A correspondent - in this case, the author of several well-known books on bilingualism, François Grosjean, has sent me a link to his latest blog post. (Incidentally, his blog, 'Life as a Bilingual: the reality of living with two (or more) languages', is a splendid resource on this subject.)
The film Julie and Julia made him think of other people who had fallen in love with a culture and a language. I'm intrigued by the reasons for doing so. Sometimes it's the culture that provides the initial attraction; sometimes it's the language. In my case, I've experienced both.
I can still remember my first French lessons in secondary school, and falling in love with nasalized vowels. It was only much later, on my first visit to France, where I worked with a youth group (called Concordia) building a bridge in the mountains in Haute Savoie, that I realized there was a culture behind the language. Or rather, cultures. At the camp were several Algerians, and they lost no time putting me right about French, much to the disgust of the Parisians who were also there. It took some time for me to realize that I needed to supplement my Algerian colloquialisms with a different variety if I wasn't going to attract funny looks along the Left Bank.
Soon after, I saw an English-language film documentary about France, voiced by Orson Welles. I remember just one line from it. He said: 'Everyone has two homes; his own, and France'. I felt that way too.
The opposite situation took place when I first visited Brazil, for the British Council, in the 1960s, to teach on a summer school. It was February (think about it) and just before Carnival in Rio. I've talked about it in my Just a Phrase I'm Going Through, so I won't go into it here, except to say that in this case I arrived in Brazil with no knowledge of Portuguese at all. However, after a period of immersion in samba schools and the hit songs of the day, and meeting some wonderful people, I became virtually a native-speaker of musical Portuguese in three weeks. I still have a fine collection of vinyl records from that decade, and some of the songs have stayed with me. It was my primary motivation to get to grips with Brazilian Portuguese. I find the intonation patterns of the language, and especially of the Carioca dialect, hugely appealing. And the nasalization. (What is it about nasalization?)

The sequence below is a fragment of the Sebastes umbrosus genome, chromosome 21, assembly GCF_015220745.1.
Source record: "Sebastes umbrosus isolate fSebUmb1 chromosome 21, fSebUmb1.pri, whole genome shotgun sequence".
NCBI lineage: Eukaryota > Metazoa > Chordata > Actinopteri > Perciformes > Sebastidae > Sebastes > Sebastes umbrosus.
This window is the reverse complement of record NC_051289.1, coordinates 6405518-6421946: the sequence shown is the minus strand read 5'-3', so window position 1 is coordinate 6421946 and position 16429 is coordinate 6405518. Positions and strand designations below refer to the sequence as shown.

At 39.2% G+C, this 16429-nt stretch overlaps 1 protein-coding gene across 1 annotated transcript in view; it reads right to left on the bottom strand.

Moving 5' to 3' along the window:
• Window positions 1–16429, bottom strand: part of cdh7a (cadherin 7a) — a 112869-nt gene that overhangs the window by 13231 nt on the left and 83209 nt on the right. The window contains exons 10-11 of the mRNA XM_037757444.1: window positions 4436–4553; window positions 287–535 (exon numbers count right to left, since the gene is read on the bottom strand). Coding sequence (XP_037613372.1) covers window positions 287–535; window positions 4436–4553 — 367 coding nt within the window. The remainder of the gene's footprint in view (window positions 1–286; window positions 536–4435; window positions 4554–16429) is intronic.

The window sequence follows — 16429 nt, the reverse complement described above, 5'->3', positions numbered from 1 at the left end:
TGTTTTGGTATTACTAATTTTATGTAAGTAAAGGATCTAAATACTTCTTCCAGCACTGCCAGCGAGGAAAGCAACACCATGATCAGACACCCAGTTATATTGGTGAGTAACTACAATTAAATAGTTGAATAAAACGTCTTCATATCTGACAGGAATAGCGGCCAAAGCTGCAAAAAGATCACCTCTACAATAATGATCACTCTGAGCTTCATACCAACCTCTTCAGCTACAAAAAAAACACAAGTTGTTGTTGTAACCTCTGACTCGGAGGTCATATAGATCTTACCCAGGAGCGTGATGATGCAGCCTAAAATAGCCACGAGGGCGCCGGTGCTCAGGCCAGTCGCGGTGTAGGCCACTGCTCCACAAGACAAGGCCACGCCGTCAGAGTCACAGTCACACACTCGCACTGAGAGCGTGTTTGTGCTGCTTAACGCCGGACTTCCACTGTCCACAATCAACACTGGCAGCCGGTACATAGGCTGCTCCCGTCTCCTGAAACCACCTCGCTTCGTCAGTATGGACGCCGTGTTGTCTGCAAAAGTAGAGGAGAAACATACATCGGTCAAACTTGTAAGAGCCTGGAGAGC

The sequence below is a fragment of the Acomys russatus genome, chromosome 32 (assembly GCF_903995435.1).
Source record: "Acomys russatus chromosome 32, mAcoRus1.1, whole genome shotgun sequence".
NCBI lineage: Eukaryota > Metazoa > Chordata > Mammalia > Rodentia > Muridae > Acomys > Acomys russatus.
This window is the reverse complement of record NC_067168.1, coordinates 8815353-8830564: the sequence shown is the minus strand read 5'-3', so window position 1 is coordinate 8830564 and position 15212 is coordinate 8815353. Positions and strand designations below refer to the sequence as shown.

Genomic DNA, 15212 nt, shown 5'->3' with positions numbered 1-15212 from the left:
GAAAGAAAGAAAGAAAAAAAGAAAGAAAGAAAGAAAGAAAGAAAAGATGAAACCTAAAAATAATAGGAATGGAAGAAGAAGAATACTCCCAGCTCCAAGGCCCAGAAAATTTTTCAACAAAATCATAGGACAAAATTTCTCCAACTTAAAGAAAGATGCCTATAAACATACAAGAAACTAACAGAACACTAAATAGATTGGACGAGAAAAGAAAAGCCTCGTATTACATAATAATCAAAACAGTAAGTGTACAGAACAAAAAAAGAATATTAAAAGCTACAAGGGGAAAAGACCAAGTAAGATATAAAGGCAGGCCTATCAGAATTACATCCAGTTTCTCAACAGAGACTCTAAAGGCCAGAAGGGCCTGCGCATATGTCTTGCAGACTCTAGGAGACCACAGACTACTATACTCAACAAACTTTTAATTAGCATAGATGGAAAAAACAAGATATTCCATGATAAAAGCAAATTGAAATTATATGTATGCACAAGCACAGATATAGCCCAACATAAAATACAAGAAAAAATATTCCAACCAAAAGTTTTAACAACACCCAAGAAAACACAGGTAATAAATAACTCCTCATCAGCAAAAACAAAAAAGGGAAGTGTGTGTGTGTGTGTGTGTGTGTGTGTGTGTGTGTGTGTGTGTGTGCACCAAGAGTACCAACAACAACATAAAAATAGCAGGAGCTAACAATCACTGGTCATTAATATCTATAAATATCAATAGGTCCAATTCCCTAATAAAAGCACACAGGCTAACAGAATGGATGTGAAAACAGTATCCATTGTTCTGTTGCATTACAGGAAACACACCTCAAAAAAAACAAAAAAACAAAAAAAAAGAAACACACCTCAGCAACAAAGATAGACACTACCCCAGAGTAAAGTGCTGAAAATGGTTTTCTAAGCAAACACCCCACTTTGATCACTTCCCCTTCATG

So now I was in love with two languages. At the same time. The metaphor doesn't quite work in such cases. This was a new love-affair - but that metaphor doesn't seem right either, for I hadn't fallen out of love with my previous amour. I was equally in love with both.
And actually, now I think about it, both would in any case have been jealous of an even earlier love-affair - with Welsh, a language I had left behind when moving to Liverpool in the 1950s, but with which I was becoming intimate again after getting a job at Bangor in Wales.
It has been like that ever since. I guess being a linguist means one falls in love with every new language one has the opportunity to explore. They're all beautiful. I can't conceive of an unattractive language. I fell in love with Shona, on my first visit to Zimbabwe. And here the encounter with language and culture was pretty simultaneous. I suppose, if anything, the culture had come first, as I was there as a result of editing John Bradburne's poetry. (I tell that story here.) But that was an introduction to the culture through someone else's eyes. It's a very different experience when you visit yourself.
One's mother-tongue (or tongues) is an interesting case in point. I spend most of my life working on English. Am I in love with English? Yes, but it's different, in some indefinable way, from the feelings I have towards other languages. Maybe that's natural. Can one retain the same level of passion for the language(s) one lives with longest?
It's a commonplace to say that linguists love languages. But what kind of love is it? The analogy is not so much with married or unmarried love, it seems to me, for the associated terminology of flirtations and love-affairs doesn't fit very well. Rather, it's more like the love of a parent towards a child. Somehow, new additions to the linguistic family don't diminish the affection already felt towards the other members.
Then there's the other side of the coin. No wonder people can get so upset when a language dies.